1. Rope in new shareholders / investors - Draft a business plan, construct your business model, and try to convince people to invest.
2. Get a part-time job to bring in additional income while sustaining the business
3. Find new avenues to bring in revenues - You may consider offering new products / services to your existing clients by partnering with other companies

02-01-2014, 12:11 PM
If you're losing money and about to go broke then I would definitely make some serious changes. I wouldn't necessarily say "throw in the towel", but maybe just try something different. Having your own business and making your own money is part of the American Dream, never give up! You just have to take a look at what's working and what's not. Whatever is working keep it the same and what's not, get rid of it. Just don't forget, keep the dream alive!

02-03-2014, 09:46 AM
I wouldn't recommend risking personal finances as much as possible, however, if there is a solid plan on how and when the money can get paid back without much bias, then I'd say it can be worth the risk. If the plan relies too much on just hoping for the best, I'd say it may be best to just stay alive for now and live to fight another day when a better plan or idea does come along.

02-03-2014, 01:34 PM
In my opinion, it is sometimes hard to give up on your business because we look at it as a failure. In this respect I understand a person not wanting to close down the business. You must first change your view of failure. We have all heard the stories of how many times great people have failed (think Edison & Disney) only to achieve their goals, and then some. I would not risk personal bankruptcy though. I would just get a new plan!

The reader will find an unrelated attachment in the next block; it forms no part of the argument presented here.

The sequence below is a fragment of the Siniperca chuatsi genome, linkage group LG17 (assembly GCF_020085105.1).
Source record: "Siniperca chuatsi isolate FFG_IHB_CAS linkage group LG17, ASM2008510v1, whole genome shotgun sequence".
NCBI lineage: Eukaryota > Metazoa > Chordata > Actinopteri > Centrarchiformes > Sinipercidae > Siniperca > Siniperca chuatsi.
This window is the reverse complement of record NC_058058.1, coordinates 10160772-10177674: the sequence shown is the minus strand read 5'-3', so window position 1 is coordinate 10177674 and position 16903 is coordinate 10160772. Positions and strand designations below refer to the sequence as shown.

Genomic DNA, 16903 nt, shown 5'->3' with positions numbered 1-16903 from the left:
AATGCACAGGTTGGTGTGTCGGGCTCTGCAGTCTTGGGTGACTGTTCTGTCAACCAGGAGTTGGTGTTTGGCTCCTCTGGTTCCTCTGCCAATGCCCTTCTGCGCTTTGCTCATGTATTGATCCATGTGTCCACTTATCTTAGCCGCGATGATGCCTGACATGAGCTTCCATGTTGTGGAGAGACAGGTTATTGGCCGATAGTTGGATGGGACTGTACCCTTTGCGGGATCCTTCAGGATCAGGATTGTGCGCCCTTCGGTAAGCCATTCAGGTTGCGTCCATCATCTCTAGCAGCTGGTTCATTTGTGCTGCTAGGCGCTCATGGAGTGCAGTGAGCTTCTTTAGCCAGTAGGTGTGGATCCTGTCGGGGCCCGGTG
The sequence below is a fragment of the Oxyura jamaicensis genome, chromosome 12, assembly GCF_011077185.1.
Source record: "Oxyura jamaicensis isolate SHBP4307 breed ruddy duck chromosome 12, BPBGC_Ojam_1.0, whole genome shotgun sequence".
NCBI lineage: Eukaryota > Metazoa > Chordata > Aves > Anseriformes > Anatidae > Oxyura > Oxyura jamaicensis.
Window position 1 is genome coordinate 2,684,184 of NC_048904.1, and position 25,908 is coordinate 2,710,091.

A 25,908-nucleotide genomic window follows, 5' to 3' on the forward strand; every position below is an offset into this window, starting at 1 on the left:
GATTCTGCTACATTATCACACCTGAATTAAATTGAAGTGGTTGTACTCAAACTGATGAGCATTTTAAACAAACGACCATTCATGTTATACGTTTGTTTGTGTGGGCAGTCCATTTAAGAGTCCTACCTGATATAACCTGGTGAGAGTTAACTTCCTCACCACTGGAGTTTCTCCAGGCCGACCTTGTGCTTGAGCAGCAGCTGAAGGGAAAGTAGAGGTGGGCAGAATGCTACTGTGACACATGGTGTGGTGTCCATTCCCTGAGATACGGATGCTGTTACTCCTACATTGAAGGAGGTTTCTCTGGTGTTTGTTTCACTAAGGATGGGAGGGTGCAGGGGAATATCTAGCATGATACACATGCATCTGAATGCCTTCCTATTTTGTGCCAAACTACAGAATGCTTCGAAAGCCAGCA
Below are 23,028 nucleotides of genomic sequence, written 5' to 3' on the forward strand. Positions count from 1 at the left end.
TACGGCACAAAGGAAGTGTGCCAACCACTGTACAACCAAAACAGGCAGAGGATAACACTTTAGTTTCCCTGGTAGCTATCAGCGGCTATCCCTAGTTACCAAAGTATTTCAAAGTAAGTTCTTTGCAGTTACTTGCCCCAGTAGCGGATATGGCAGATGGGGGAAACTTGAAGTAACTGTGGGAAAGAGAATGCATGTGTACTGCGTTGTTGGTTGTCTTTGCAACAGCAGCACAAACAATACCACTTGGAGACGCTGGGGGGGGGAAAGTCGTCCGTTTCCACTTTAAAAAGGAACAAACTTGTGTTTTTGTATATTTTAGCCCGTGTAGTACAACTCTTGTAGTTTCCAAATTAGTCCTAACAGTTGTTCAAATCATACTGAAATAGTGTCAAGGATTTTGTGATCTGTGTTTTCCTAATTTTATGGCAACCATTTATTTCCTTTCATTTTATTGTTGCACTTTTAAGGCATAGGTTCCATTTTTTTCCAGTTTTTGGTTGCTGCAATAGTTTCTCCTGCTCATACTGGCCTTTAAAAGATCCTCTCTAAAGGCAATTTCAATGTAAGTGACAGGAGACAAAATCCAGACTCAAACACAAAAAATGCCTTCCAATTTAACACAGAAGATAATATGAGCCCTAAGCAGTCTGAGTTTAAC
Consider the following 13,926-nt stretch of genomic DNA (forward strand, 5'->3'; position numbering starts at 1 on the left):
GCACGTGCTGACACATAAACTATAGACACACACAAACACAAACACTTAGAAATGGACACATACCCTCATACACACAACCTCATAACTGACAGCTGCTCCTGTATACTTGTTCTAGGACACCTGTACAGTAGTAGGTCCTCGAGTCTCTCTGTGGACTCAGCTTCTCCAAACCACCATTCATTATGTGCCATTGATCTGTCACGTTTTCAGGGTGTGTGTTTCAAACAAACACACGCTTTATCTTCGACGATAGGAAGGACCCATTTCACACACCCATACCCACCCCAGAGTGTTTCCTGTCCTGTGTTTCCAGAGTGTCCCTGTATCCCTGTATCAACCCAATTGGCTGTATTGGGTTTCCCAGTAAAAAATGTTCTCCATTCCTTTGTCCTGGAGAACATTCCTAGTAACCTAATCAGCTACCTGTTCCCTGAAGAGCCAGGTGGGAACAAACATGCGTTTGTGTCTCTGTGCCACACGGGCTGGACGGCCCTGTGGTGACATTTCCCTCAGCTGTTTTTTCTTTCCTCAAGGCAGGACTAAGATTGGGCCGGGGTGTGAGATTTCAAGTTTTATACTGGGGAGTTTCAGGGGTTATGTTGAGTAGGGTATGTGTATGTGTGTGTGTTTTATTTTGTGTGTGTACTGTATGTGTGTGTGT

02-04-2014, 10:32 PM
I think you should call it quits for now. As in, you can prevent yourself from going bankrupt, and save a lot of money. Then, somewhere down the road, find a partner, one who has succeeded many times or at least enough to be your partner. You should come back to the same general idea/ theme, because that is the one that interests you because modify it in a way that will net a pass.

02-04-2014, 10:50 PM
I'm not sure exactly how much money is being lost but I honestly feel if the person is in serious danger of going bankrupt and losing everything he/she should give it up. In this day and age money seems to be tighter for more people and risking everything might not be worth it. As someone else stated, I would find a successful partner to work with to make a business succeed.

02-10-2014, 09:49 AM
Personally, if the business is going at a loss for more than 6 months and would eventually go bankrupt, I would call it quits. But this doesn't mean that you should give up on your dream. Maybe it's not the right time or the right location. I would set it up again after carefully planning everything out and when I have the money again!

02-10-2014, 09:55 AM
That really depends on so many factors. With being open for 2 years they should be getting to a profit area or at least can see the light at the end of the tunnel so to speak! Have they been profitable the past 1 1/2 years and something changed in the past 6 months? If so that is a pretty simple fix. Just figure out what went wrong 6 or so months ago and correct it. This could save the business. Now of course this may not save it completely but there may be hope just looking back on what happened and how to correct! Just a thought before they go either way of opening and closing you really need to know what happened. Basically you can't fix what is broken if you don't know where it is broke at!

02-11-2014, 02:04 AM
Sometimes it's hard to let go of something when you've invested so much time, effort and money into it. However, after reading about the owner's situation I would definitely advise him to reevaluate his business. Find out the problems causing his business to lose money, then see if they can be solved.

6 months is not that long. However, if his business can't be salvaged then it's wise to shut it down as soon as possible. Remember, loans add up, and you are unable to pay them back, then you'll soon find yourself in a world of trouble.

02-21-2014, 12:28 PM
I think it's really hard to know when it's time to throw in the towel. When it's time might also be different for different people and different businesses. It's hard to say what's right for you. I believe it's something you have to really think about and imagine every possible outcome. Going bankrupt is never a good option..